Hemophilia A in the German Shepherd Dog

Hemophilia A is frighteningly common among German shepherds due to a genetic predisposition from gene mutation. Because this disorder is so common in this breed, German Shepherd owners will do well to glean a good understanding of the condition.

It is also important to buy a German Shepherd dog from a reputable breeder in order to ensure that you have the healthiest animal possible. It may not always be possible to prevent a German Shepherd from inheriting the condition, but selective breeding can prevent many cases.

A proper diagnosis of and treatment for Hemophilia A from a vet is vital for your German Shepherd. Understanding what Hemophilia A is, and how to watch for symptoms, will help you to know if your dog may have the condition and whether to seek treatment.

What Is Hemophilia A?

Hemophilia is a genetic blood disorder characterized by lack of proper blood clotting. Clotting how long a cut or wound bleeds. Because the disease is caused by genetic mutation, if a dog is born with the condition, there is no way to prevent it.

Both Hemophilia A and B are caused by deficiencies of gene factors. Both types of Hemophilia result in excessive bleeding and an inability of the blood to clot as quickly as it does in a healthy dog.

In Hemophilia A, a dog will bleed more than normal due to a deficiency in the protein F8.

Causes Of Hemophilia A

The German Shepherd breed in general is, unfortunately, naturally predisposed to the condition Hemophilia A. However, this does not necessarily mean your German Shepherd is doomed to develop the disorder.

Hemophilia A is caused by genetically inherited mutation common in German Shepherds. In dogs with this condition, there is a severe deficiency of the protein Coagulation Factor VIII, or F8. Because the condition results from a mutation of the F8 gene, the disorder is also sometimes called Factor VIII Deficiency.

The result of an F8 deficiency in German Shepherds results in the blood being unable to clot normally. Abnormal bleeding and excessive bleeding occur when the blood does not clot and form a scab as soon as it would in a healthy animal.

Genetic testing can determine if a dog is a carrier of the condition. The breeder from whom you purchased your German Shepherd should be able to tell you if your dog has a predisposition. Male German Shepherds are more likely to inherit Hemophilia A than females due to only needing one copy of the mutated gene while females need two.

The only way to absolutely prevent Hemophilia A in German Shepherds is by selective breeding. Responsible breeders will make every effort to exclude affected dogs from the breeding line.

Symptoms Of Hemophilia A

Some symptoms of Hemophilia A are harder to spot than others. Some dog owners may notice signs while a German Shepherd is still a puppy, but others may not notice signs until their dog is several years old or even mature.

Common symptoms of Hemophilia A include:

  • Frequent or severe bruising
  • Frequent nose bleeds
  • Spontaneous or excessive bleeding
  • Abnormal bleeding after surgery or giving birth
  • Stiff or swollen joints, due to internal bleeding
  • Blood in the feces
  • Discolored skin, red spots on the skin
  • Impaired vision, or loss of vision
  • General weakness or over tiredness

In a German Shepherd puppy, you may notice abnormal bleeding when the puppy loses its juvenile teeth or while it is cutting adult teeth.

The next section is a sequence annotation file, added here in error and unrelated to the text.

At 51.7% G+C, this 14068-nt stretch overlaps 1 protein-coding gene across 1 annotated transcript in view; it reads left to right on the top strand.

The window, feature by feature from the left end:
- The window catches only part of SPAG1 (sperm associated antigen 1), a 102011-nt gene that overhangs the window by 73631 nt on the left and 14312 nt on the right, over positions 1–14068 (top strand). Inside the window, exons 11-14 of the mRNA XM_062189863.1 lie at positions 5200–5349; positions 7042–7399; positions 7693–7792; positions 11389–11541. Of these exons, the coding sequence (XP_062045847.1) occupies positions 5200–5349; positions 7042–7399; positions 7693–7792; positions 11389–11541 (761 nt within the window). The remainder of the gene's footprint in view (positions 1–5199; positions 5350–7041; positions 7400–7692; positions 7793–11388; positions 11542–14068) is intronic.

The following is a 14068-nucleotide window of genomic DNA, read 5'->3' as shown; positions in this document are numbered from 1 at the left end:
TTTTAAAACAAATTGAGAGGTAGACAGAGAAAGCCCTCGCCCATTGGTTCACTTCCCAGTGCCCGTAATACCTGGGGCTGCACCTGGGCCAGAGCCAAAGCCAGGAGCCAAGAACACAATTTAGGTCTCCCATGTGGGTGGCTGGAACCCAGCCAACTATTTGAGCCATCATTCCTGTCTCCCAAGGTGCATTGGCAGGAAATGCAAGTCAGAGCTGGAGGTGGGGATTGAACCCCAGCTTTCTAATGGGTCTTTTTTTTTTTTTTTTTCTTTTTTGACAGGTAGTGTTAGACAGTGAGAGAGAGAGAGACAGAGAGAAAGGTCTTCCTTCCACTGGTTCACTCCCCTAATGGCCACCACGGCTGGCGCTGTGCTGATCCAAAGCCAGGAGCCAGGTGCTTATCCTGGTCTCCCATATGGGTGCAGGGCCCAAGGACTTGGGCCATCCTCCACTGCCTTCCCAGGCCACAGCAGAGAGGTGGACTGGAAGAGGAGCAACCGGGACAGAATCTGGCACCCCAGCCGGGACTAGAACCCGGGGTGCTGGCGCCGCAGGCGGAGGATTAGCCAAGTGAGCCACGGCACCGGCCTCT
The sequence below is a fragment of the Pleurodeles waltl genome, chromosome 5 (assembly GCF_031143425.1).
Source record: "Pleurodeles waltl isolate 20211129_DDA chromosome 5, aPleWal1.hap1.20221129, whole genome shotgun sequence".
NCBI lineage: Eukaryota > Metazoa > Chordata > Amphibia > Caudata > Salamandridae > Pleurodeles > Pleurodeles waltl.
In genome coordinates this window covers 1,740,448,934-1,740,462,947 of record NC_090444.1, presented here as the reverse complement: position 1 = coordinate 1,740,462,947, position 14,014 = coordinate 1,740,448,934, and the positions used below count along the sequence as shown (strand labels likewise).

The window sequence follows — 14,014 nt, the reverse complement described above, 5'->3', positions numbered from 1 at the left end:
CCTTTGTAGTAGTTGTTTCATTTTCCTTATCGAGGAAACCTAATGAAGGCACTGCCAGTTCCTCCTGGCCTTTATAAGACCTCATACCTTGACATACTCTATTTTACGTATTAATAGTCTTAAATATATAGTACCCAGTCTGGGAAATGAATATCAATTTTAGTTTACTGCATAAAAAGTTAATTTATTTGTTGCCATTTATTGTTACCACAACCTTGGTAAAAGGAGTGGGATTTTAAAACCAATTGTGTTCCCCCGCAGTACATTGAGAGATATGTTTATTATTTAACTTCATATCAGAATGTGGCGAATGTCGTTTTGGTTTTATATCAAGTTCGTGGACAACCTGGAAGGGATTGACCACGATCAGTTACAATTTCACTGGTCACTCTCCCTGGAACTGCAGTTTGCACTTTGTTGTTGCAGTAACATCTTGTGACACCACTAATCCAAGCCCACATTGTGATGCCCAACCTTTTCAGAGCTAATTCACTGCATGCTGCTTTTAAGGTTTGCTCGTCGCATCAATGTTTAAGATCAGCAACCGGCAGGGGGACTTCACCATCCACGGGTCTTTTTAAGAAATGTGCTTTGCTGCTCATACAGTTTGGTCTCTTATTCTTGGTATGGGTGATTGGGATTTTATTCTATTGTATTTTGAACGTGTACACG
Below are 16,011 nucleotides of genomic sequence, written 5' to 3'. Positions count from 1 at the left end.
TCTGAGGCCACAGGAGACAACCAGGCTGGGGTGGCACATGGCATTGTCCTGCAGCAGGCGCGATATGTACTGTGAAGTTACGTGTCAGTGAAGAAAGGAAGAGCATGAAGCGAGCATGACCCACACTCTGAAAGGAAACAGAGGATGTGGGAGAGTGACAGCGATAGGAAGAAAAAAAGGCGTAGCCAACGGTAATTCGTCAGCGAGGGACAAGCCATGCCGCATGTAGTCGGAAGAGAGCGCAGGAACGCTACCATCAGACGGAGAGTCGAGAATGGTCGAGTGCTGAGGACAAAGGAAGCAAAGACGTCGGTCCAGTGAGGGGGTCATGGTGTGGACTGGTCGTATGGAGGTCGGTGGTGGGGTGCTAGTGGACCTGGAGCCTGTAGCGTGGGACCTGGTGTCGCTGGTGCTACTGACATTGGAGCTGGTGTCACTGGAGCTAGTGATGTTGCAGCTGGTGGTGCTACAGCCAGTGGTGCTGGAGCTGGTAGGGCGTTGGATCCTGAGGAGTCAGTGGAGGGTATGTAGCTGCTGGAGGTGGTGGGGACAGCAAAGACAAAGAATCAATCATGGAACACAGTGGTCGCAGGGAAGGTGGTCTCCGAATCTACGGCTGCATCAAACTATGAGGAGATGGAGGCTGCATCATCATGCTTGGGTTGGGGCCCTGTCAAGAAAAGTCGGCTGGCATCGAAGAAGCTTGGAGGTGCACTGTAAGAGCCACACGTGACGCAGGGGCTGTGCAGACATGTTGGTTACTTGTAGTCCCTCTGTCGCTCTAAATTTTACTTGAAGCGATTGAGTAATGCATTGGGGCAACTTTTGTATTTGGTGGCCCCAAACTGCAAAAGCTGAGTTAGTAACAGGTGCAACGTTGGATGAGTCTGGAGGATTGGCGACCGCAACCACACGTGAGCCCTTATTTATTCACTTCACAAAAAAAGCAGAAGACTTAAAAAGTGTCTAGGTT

If you notice any of these symptoms, it is crucial to make an appointment with the vet immediately. Hemophilia A is a severe bleeding disorder than can quickly result in death if it goes diagnosed and untreated.

Diagnoses Of Hemophilia A

Often a German Shepherd is diagnosed with Hemophilia A after a routine surgery results in abnormal bleeding. In such cases, other symptoms may have gone undetected, or they may not have been present at all.

Sometimes a breeder or dog owner will notice excessive bleeding after a female German Shepherd has given birth. If the bleeding is abnormal, it is vital that the dog be hospitalized for emergency treatment. Diagnosis can be made once the bleeding is under control.

In other cases, a dog owner may notice some of the symptoms listed above and suspect that the condition is present.

In order to make a diagnosis of Hemophilia A in your German Shepherd, a vet will take a blood sample. Then coagulation assays, such as an APTT (activated partial thromboplastin time) will be performed on the sample in order to determine if a blood disorder is present. This test can determine if Hemophilia is present, but more specific blood protein tests and gene tests are necessary to determine which type of Hemophilia your dog has.

Treatment For Hemophilia A

Substitution therapy, or blood transfusions, is the most common treatment for German Shepherds with Hemophilia A. Depending on the severity of the disorder in your dog, the animal may need either plasma transfusions, whole blood transfusions, or both. Dogs that are severely ill will need whole blood transfusions.

Sometimes German Shepherds can be treated with blood products that will increase clotting. Sometimes gene therapy involving adeno-associated viral vectors can also improve the condition.

German Shepherd owners will also need to be on high alert at home. Watch for any abnormal bleeding and be sure to bind any wounds you find that are bleeding. If a cut or wound does not stop bleeding on its own, you should take your dog to the vet immediately.

Prognosis For Hemophilia A

There is no cure for Hemophilia A. As a genetic condition, this is a disorder your German Shepherd will live with for the rest of its life. But with proper treatment, including substitution therapy, the dog should be able to enjoy a fairly long and healthy life.

A dog that has Hemophilia A and goes undiagnosed will likely die from the disorder, especially if the condition is severe in that particular animal.